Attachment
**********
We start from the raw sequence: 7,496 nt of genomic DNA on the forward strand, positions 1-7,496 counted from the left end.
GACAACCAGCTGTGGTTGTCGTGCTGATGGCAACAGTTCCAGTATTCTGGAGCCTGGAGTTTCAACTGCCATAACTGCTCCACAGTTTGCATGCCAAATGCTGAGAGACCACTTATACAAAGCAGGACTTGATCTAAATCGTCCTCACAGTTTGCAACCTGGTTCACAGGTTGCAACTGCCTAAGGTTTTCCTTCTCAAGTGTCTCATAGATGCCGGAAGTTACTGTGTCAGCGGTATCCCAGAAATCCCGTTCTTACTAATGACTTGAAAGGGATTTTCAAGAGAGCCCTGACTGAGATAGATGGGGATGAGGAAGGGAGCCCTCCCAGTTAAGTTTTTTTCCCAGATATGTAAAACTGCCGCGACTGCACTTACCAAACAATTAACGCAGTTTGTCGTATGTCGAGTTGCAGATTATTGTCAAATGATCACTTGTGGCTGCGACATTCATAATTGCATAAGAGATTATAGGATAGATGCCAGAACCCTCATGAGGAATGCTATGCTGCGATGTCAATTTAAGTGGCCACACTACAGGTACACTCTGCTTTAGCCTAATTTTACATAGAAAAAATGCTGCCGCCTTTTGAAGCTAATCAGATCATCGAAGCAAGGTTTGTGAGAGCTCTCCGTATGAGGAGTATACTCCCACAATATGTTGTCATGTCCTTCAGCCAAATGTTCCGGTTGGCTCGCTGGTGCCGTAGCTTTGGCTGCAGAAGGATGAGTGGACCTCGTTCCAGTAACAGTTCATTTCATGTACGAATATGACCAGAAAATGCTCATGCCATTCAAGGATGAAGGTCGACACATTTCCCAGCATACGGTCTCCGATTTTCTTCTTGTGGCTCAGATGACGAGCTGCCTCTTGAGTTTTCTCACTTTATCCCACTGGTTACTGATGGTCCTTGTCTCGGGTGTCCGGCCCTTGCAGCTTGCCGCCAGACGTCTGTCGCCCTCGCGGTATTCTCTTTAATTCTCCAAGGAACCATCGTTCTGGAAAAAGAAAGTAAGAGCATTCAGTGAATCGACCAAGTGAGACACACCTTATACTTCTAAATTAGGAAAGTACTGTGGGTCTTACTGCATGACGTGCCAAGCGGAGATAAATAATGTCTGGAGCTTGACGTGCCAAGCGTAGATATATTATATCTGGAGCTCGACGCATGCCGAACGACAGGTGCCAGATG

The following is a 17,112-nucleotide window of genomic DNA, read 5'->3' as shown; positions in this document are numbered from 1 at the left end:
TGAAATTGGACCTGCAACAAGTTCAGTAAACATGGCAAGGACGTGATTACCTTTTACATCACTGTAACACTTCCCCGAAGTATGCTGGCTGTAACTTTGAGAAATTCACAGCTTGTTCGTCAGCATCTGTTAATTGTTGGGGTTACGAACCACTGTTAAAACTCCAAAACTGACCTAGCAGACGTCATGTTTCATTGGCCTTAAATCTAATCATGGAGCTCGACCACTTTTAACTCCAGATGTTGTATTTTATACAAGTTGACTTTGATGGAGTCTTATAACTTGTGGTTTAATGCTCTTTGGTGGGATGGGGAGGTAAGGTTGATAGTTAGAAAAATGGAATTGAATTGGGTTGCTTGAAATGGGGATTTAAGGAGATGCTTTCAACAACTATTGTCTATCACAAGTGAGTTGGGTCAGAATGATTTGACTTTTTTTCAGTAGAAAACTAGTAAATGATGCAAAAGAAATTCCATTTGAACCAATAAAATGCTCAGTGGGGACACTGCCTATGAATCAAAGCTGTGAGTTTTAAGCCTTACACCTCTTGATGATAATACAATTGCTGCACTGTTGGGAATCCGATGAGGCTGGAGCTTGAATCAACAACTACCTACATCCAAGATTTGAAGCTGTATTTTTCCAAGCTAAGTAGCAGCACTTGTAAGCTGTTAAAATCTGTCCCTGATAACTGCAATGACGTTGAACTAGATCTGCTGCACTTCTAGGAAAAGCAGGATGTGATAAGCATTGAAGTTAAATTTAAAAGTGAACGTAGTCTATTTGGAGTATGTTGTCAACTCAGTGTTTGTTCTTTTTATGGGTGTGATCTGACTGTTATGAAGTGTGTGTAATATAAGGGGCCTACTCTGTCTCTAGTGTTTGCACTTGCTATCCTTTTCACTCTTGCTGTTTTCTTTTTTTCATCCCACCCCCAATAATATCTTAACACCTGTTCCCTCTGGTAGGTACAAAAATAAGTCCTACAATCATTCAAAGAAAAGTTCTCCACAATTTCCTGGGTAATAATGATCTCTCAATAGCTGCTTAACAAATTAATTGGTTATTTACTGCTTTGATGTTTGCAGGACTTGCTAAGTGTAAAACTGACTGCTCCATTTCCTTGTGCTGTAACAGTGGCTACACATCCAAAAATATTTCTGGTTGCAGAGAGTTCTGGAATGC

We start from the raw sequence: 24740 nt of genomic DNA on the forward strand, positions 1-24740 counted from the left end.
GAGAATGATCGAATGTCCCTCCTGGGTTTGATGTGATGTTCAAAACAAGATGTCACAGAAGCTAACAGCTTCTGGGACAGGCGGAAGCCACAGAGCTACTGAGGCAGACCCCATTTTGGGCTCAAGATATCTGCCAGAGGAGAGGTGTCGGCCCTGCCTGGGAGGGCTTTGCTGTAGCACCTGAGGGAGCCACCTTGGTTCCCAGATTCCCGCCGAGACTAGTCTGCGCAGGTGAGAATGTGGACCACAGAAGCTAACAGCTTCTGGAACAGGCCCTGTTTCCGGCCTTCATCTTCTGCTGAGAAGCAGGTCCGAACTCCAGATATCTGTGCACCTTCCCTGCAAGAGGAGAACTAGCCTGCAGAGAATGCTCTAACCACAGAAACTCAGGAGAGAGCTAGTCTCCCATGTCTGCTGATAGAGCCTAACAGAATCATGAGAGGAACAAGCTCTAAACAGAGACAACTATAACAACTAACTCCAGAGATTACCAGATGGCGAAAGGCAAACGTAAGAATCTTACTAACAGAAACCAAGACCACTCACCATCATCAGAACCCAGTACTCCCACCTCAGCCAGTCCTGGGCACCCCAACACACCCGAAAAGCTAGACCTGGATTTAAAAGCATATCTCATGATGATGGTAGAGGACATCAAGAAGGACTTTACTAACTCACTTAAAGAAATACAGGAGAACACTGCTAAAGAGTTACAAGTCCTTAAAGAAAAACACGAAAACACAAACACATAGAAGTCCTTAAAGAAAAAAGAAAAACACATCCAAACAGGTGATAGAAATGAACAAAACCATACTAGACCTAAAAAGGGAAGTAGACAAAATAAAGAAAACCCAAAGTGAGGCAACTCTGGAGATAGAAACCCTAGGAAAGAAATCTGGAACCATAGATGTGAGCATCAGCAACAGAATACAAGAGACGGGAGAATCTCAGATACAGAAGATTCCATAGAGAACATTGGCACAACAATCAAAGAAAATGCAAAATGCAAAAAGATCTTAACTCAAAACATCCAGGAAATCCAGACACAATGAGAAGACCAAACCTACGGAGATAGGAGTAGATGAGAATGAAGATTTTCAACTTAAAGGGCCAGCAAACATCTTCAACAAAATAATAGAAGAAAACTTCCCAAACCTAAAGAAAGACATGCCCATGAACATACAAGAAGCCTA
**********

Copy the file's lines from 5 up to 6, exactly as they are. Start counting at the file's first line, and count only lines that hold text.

We start from the raw sequence: 24740 nt of genomic DNA on the forward strand, positions 1-24740 counted from the left end.
GAGAATGATCGAATGTCCCTCCTGGGTTTGATGTGATGTTCAAAACAAGATGTCACAGAAGCTAACAGCTTCTGGGACAGGCGGAAGCCACAGAGCTACTGAGGCAGACCCCATTTTGGGCTCAAGATATCTGCCAGAGGAGAGGTGTCGGCCCTGCCTGGGAGGGCTTTGCTGTAGCACCTGAGGGAGCCACCTTGGTTCCCAGATTCCCGCCGAGACTAGTCTGCGCAGGTGAGAATGTGGACCACAGAAGCTAACAGCTTCTGGAACAGGCCCTGTTTCCGGCCTTCATCTTCTGCTGAGAAGCAGGTCCGAACTCCAGATATCTGTGCACCTTCCCTGCAAGAGGAGAACTAGCCTGCAGAGAATGCTCTAACCACAGAAACTCAGGAGAGAGCTAGTCTCCCATGTCTGCTGATAGAGCCTAACAGAATCATGAGAGGAACAAGCTCTAAACAGAGACAACTATAACAACTAACTCCAGAGATTACCAGATGGCGAAAGGCAAACGTAAGAATCTTACTAACAGAAACCAAGACCACTCACCATCATCAGAACCCAGTACTCCCACCTCAGCCAGTCCTGGGCACCCCAACACACCCGAAAAGCTAGACCTGGATTTAAAAGCATATCTCATGATGATGGTAGAGGACATCAAGAAGGACTTTACTAACTCACTTAAAGAAATACAGGAGAACACTGCTAAAGAGTTACAAGTCCTTAAAGAAAAACACGAAAACACAAACACATAGAAGTCCTTAAAGAAAAAAGAAAAACACATCCAAACAGGTGATAGAAATGAACAAAACCATACTAGACCTAAAAAGGGAAGTAGACAAAATAAAGAAAACCCAAAGTGAGGCAACTCTGGAGATAGAAACCCTAGGAAAGAAATCTGGAACCATAGATGTGAGCATCAGCAACAGAATACAAGAGACGGGAGAATCTCAGATACAGAAGATTCCATAGAGAACATTGGCACAACAATCAAAGAAAATGCAAAATGCAAAAAGATCTTAACTCAAAACATCCAGGAAATCCAGACACAATGAGAAGACCAAACCTACGGAGATAGGAGTAGATGAGAATGAAGATTTTCAACTTAAAGGGCCAGCAAACATCTTCAACAAAATAATAGAAGAAAACTTCCCAAACCTAAAGAAAGACATGCCCATGAACATACAAGAAGCCTA